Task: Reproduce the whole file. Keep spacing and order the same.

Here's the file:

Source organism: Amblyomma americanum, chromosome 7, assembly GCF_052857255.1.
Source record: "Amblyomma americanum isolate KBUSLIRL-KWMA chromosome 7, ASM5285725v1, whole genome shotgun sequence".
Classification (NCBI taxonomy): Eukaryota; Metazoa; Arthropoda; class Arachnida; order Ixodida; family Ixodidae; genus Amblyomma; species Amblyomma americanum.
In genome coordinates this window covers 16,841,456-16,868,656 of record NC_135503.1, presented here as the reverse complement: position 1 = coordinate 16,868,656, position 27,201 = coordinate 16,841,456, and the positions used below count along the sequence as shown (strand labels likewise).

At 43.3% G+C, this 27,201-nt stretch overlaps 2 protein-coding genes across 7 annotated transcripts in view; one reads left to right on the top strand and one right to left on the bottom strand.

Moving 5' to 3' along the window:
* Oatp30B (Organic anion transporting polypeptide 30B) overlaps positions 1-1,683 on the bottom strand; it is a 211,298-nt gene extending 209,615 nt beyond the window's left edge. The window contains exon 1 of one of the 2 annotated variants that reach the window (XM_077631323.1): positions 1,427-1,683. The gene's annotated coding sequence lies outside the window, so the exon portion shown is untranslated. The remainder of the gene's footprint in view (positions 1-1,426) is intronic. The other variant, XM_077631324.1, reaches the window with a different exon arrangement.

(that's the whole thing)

Source organism: Amblyomma americanum, chromosome 7, assembly GCF_052857255.1.
Source record: "Amblyomma americanum isolate KBUSLIRL-KWMA chromosome 7, ASM5285725v1, whole genome shotgun sequence".
Classification (NCBI taxonomy): Eukaryota; Metazoa; Arthropoda; class Arachnida; order Ixodida; family Ixodidae; genus Amblyomma; species Amblyomma americanum.
In genome coordinates this window covers 16,841,456-16,868,656 of record NC_135503.1, presented here as the reverse complement: position 1 = coordinate 16,868,656, position 27,201 = coordinate 16,841,456, and the positions used below count along the sequence as shown (strand labels likewise).

At 43.3% G+C, this 27,201-nt stretch overlaps 2 protein-coding genes across 7 annotated transcripts in view; one reads left to right on the top strand and one right to left on the bottom strand.

Moving 5' to 3' along the window:
* Oatp30B (Organic anion transporting polypeptide 30B) overlaps positions 1-1,683 on the bottom strand; it is a 211,298-nt gene extending 209,615 nt beyond the window's left edge. The window contains exon 1 of one of the 2 annotated variants that reach the window (XM_077631323.1): positions 1,427-1,683. The gene's annotated coding sequence lies outside the window, so the exon portion shown is untranslated. The remainder of the gene's footprint in view (positions 1-1,426) is intronic. The other variant, XM_077631324.1, reaches the window with a different exon arrangement.